In August, Bolsonaro’s son Eduardo announced that US President Donald Trump’s former chief strategist, Steve Bannon would be an adviser to Bolsonaro’s Presidential campaign. Bannon’s help was to “come in the form of giving internet tips, analysis, interpreting data, that type of stuff.”

Brian Mier, co-editor of the website ‘Brasil Wire’ believes that, under the guidance of Steve Bannon, “thousands and thousands” of WhatsApp groups were used to slander the left candidate. For example Bolsonaro supporters “targeted the Evangelical community which is 30% of the Brazilian population with a bombardment of lies about things like – if Haddad is elected the government’s going to start forcing children to become homosexuals. They spread a fake photo-shopped photo of Manuela D’Avila, the Vice President candidate, with a t-shirt that said “Jesus is a transvestite” on it.”

Last week, on Thursday 18 October, Folha de Sao Paulo, one of Brazil’s leading newspapers, exposed the illegal and undemocratic character of Bolsonaro’s enormous campaign of fake news. It was revealed that businesses were spending millions of dollars to inundate Brazilian voters with false information by simultaneously sending off hundreds of millions of WhatsApp messages. This practice is prohibited by electoral law in Brazil.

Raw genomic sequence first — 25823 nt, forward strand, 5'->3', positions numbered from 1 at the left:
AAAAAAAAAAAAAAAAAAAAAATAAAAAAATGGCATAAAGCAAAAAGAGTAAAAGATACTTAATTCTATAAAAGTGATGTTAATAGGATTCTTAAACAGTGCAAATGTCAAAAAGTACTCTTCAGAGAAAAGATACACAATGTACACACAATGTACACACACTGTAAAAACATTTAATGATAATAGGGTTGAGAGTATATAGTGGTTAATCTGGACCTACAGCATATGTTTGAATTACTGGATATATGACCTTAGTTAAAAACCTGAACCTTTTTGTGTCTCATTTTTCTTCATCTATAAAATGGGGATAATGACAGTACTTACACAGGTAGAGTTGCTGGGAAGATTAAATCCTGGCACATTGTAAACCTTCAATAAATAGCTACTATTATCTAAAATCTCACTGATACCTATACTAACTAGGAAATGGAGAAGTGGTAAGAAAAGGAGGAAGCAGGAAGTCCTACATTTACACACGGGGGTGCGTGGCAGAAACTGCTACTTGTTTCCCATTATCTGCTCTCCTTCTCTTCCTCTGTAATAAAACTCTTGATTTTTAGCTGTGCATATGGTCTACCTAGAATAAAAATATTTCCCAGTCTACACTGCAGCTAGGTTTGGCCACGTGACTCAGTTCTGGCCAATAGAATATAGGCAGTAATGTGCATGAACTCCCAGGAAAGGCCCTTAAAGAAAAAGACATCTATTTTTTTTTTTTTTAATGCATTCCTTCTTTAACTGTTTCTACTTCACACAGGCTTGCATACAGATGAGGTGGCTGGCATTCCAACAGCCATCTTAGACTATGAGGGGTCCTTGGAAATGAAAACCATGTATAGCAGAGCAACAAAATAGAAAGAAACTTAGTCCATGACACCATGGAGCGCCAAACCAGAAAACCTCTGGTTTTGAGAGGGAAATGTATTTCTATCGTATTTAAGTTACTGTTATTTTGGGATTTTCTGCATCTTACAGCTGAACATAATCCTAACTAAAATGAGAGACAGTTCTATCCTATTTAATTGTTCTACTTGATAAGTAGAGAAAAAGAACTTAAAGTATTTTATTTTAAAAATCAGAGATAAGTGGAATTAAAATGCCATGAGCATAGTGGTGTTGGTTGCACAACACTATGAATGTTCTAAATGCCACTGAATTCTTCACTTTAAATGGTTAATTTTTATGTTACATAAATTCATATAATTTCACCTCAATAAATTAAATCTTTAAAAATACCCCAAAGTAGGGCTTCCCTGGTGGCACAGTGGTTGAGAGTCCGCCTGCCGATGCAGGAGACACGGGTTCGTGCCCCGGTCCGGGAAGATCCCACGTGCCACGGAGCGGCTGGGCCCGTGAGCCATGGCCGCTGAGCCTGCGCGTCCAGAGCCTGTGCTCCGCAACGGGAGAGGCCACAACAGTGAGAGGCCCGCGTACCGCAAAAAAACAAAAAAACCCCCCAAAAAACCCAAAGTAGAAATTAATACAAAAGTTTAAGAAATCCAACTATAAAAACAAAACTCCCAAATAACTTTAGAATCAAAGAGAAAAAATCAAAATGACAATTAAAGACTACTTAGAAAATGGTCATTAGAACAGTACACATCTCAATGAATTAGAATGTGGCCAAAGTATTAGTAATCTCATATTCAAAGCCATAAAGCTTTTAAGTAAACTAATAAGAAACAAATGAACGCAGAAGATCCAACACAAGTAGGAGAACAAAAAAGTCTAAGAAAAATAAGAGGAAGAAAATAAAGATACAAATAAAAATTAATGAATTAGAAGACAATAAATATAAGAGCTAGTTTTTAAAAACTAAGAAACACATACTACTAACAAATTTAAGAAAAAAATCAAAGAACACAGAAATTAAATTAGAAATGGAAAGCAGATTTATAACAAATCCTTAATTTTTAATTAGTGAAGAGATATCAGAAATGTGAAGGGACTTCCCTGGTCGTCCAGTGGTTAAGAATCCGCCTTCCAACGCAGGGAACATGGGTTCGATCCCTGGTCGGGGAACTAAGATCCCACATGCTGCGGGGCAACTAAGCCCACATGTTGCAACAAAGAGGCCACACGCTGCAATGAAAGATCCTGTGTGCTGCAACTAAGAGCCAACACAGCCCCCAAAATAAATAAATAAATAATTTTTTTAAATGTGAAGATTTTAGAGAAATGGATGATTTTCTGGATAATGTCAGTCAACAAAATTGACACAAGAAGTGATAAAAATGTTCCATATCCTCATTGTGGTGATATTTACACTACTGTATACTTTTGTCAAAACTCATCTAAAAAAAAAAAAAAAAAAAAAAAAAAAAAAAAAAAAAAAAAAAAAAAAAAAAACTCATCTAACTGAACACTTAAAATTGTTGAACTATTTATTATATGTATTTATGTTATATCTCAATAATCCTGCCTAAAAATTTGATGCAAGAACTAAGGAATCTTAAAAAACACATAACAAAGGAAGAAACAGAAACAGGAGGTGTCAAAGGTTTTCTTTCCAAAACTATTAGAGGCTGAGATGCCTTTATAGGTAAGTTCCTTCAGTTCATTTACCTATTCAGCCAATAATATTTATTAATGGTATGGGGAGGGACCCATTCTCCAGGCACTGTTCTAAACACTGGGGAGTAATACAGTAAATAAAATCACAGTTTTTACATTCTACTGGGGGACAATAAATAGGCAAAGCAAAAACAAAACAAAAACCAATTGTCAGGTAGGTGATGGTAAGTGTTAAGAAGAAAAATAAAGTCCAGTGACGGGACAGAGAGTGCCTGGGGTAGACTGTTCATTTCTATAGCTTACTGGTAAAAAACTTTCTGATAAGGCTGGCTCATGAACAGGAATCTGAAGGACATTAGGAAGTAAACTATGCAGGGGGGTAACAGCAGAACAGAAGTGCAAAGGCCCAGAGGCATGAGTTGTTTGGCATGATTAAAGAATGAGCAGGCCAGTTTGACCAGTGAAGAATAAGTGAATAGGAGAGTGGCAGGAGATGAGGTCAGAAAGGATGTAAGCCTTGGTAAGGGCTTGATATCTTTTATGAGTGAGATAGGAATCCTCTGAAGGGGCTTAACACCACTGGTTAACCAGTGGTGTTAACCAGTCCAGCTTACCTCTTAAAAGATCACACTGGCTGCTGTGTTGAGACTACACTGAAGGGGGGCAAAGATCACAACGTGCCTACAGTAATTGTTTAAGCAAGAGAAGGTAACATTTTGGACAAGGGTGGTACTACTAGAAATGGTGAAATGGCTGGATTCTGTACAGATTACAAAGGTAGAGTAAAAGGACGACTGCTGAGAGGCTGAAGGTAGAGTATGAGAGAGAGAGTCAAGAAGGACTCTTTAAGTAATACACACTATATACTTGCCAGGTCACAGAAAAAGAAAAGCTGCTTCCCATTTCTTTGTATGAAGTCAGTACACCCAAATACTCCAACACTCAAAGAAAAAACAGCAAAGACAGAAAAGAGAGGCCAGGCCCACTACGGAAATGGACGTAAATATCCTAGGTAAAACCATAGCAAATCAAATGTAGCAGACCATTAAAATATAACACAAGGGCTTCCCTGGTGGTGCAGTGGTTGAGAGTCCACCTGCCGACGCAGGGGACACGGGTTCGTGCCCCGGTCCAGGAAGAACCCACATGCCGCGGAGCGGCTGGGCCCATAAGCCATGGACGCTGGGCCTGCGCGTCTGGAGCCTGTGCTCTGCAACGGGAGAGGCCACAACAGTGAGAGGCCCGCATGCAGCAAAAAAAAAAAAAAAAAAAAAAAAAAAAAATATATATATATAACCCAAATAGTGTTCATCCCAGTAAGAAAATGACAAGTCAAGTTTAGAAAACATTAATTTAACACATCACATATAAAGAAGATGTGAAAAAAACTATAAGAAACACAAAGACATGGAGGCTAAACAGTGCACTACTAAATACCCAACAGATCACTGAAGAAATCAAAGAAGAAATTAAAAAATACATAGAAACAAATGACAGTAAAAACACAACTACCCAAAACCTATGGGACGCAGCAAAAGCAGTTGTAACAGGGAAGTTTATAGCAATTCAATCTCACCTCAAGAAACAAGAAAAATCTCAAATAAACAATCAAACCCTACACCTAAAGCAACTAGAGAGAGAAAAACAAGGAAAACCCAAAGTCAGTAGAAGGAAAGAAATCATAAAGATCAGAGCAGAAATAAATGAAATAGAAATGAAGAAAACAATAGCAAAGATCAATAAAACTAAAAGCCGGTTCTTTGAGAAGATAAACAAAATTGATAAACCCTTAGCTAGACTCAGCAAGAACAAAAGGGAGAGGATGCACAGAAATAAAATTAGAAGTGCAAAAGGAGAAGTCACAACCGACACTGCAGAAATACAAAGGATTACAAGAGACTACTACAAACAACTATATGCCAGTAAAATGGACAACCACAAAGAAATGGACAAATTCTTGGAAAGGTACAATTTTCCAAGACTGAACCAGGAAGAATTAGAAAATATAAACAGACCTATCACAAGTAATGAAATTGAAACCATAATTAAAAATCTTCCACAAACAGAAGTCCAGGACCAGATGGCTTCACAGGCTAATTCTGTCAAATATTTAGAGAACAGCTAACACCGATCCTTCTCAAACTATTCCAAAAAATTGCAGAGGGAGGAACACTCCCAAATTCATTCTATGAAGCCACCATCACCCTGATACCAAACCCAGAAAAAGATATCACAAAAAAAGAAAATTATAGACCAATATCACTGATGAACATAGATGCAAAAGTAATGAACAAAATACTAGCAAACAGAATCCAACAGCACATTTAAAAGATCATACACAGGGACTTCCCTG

The political persecution of the left  

Systematic dirty tactics have also been used to undermine the left in this election. In the first place, Brazil’s conservative, politically motivated judiciary has persecuted the country’s most popular politician, Lula da Silva of the Workers Party. Lula, who was President of Brazil from 2003 to 2010, was imprisoned in April of this year on trumped up charges of corruption. Up until September, when Brazil’s Electoral Court ruled that he was not allowed to stand in the election, Lula was by far the favourite to win, polling approximately 40% whilst his nearest rival Bolsonaro was only on 24%.